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# Triac control system for soft start

#### anja

Nov 21, 2022
1
Triac control system for soft start

Hello,

I built a circuit in LTSpice in order to come up with a control circuit for the triac, which is designed to limit the current flowing to the receiver (which is the power supply), and without which there is an overvoltage that stops the voltage flow.
The plan is to design a triac control system that limits the current to 10 A but I don't know how to approach that.
The initial approach of applying a behavioral source of tension led to the analysis shown in the PDF document, which shows that this approach really has no effect.
What ideas do you have for the analysis circuit for LTSpice? I thought that the triac would control the zener diode, but I have too little experience to figure out how to work efficiently.
I am asking for help in inventing a system with a triac for soft start, so that a current of 10 A is constantly flowing to the receiver.

I am asking for help in inventing a system with a triac for soft start, so that a current of 10 A is constantly flowing to the receiver.
In the picture you can see a red rectangle and this is where you need to come up with a control system for a variable resistance load.

Best regards,
Anna

#### Attachments

• Triac control system for soft start.png
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• V1 source analysis with triac.pdf
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#### hevans1944

##### Hop - AC8NS
Jun 21, 2012
4,891
TRIACs are semiconductor switches. As such, they have ZERO current-limiting ability and are not serious candidates for "soft-start" start-up circuits without sophisticated trigger circuits. To do this properly requires timing the trigger pulse to be a variable interval from the first zero-crossing of the power input waveform. Trigger timing must begin there (timing triggering synchronized to the power line frequency) and then it must be delayed without triggering until just prior to the next zero crossing, which will occur shortly before the input waveform reaches zero voltage. If the TRIAC is triggered then, and only then, (just before the power line voltage reaches zero) the conduction angle will initially be very small and a small current, limited by external impedances, will occur briefly until the power line voltage crosses zero (for a resistive load... reactance complicates things a lot).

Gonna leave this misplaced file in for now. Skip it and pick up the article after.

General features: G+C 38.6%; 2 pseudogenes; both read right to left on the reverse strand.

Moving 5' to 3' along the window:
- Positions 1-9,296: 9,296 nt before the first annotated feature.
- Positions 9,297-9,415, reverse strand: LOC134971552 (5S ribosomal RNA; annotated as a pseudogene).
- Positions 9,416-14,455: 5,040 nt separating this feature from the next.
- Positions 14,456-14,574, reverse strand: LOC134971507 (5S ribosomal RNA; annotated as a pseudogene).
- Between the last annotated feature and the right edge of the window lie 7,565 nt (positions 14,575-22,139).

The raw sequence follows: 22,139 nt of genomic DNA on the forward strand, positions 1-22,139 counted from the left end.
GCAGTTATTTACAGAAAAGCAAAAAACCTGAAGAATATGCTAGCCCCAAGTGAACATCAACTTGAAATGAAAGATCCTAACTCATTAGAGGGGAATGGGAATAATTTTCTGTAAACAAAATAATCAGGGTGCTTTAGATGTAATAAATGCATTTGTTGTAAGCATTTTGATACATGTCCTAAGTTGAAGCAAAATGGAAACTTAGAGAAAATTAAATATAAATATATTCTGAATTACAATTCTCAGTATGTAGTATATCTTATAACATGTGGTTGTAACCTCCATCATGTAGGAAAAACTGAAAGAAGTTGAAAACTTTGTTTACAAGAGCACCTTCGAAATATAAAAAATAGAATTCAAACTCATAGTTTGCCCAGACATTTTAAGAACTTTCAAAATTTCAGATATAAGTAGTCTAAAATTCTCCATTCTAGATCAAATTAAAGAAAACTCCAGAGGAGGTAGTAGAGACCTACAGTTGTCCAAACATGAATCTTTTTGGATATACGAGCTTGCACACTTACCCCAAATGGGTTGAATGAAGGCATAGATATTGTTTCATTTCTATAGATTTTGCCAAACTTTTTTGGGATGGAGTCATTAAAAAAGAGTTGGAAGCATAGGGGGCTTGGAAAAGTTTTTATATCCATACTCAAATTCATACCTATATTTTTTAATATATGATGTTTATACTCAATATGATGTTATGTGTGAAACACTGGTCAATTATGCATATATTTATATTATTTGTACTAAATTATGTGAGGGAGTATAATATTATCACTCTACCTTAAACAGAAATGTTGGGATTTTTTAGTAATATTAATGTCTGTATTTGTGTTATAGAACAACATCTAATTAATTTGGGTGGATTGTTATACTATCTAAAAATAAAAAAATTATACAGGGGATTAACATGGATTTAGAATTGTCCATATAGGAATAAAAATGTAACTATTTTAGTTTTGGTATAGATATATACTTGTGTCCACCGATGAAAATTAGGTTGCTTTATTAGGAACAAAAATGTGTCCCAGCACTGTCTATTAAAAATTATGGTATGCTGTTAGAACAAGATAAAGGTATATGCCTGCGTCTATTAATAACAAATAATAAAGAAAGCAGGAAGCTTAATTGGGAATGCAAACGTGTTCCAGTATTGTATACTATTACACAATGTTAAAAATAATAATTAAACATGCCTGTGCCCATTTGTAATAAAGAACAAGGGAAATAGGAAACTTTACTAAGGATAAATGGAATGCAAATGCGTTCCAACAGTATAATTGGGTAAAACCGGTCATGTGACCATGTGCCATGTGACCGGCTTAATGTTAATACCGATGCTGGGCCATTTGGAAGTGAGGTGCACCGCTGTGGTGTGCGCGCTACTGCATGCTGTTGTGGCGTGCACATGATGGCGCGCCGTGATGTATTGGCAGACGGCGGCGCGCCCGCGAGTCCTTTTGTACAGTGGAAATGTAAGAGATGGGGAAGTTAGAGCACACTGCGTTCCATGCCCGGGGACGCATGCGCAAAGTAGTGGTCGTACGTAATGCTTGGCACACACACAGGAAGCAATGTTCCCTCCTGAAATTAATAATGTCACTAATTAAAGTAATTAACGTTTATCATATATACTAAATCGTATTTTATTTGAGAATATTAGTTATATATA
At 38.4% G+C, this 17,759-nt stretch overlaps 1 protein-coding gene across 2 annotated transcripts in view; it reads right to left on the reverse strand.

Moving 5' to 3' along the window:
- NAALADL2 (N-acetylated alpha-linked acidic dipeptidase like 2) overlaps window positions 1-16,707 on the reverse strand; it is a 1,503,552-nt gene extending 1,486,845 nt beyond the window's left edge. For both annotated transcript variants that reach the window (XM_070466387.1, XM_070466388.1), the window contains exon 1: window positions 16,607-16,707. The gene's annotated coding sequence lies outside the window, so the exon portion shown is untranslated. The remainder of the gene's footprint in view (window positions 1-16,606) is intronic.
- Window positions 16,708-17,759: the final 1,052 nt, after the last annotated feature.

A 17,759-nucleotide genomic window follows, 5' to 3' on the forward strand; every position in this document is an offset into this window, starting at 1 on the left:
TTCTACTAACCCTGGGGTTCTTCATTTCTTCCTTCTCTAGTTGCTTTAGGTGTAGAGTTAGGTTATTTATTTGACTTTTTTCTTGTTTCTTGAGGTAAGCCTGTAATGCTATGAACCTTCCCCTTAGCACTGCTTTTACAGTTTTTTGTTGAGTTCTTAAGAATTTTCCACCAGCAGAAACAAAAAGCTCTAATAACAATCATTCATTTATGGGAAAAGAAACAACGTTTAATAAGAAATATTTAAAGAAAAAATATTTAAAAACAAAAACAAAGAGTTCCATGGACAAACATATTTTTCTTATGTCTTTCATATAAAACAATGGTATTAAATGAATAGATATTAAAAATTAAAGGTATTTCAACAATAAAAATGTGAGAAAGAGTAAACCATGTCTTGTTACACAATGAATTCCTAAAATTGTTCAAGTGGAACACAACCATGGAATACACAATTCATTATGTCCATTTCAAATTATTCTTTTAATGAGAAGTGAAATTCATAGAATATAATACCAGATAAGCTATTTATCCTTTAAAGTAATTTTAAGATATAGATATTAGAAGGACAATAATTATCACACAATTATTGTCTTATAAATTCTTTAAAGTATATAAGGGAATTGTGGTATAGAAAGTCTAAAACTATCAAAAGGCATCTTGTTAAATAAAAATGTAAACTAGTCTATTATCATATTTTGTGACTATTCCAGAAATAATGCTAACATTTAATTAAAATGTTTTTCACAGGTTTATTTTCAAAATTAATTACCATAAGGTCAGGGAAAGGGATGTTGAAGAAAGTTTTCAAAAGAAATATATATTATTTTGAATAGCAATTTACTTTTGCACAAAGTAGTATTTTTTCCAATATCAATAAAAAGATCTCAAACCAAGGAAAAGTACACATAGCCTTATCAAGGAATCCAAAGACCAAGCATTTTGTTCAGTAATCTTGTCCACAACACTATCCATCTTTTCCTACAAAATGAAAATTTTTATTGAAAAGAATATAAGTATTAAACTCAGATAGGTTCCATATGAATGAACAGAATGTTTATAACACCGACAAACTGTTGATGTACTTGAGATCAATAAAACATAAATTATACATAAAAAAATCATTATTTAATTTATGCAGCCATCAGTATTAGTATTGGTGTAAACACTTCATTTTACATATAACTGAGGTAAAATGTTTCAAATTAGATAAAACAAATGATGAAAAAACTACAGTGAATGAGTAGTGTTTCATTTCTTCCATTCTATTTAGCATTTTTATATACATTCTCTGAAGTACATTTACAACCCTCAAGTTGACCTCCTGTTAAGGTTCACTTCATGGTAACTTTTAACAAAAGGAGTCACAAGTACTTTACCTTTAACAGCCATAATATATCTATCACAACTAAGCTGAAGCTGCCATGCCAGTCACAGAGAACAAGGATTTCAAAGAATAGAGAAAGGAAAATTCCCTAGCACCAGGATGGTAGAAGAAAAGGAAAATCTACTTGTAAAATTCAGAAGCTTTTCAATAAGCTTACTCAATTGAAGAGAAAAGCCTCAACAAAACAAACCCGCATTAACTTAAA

The trigger delay from the zero crossing of each input cycle is then decreased to increase the conduction angle. Clearly this cannot be accurately accomplished digitally since it is impossible to predict when subsequent zero-crossings will occur, mainly because frequency variations of the (presumably) commercial power source are subject to arbitrary variations over which the end-user has no control. However, you could build a clock oscillator with, say, 100 times the power line frequency (600 or 500 Hz clock) and use that to drive a digital counter that would then determine how many clock pulses past the zero-crossing you should wait before generating a trigger pulse for the TRIAC. That should give sufficient accuracy to provide a soft-start from mains power. If you want to get "fancy" you can synchronize (phase-lock) the clock oscillator to the power line input. Just remember to always zero (or pre-load) the counter with the delay count after every zero-crossing of the power line input. A microprocessor may be helpful in implementing this approach.

Since this problem is posted in the ELECTRONICS HOMEWORK HELP forum, I will not describe exactly how I would solve it. One approach that you may find satisfactory is to enable a 555 timer at the first zero crossing of the power line and then use the delayed timer output to trigger the TRIAC. Do this repeatedly at each subsequent zero-crossing. Then execute a variable decreasing delay that you can control electronically to effect a soft start. This can be a purely analog design as compared with the digital approach that I outlined in the above paragraph.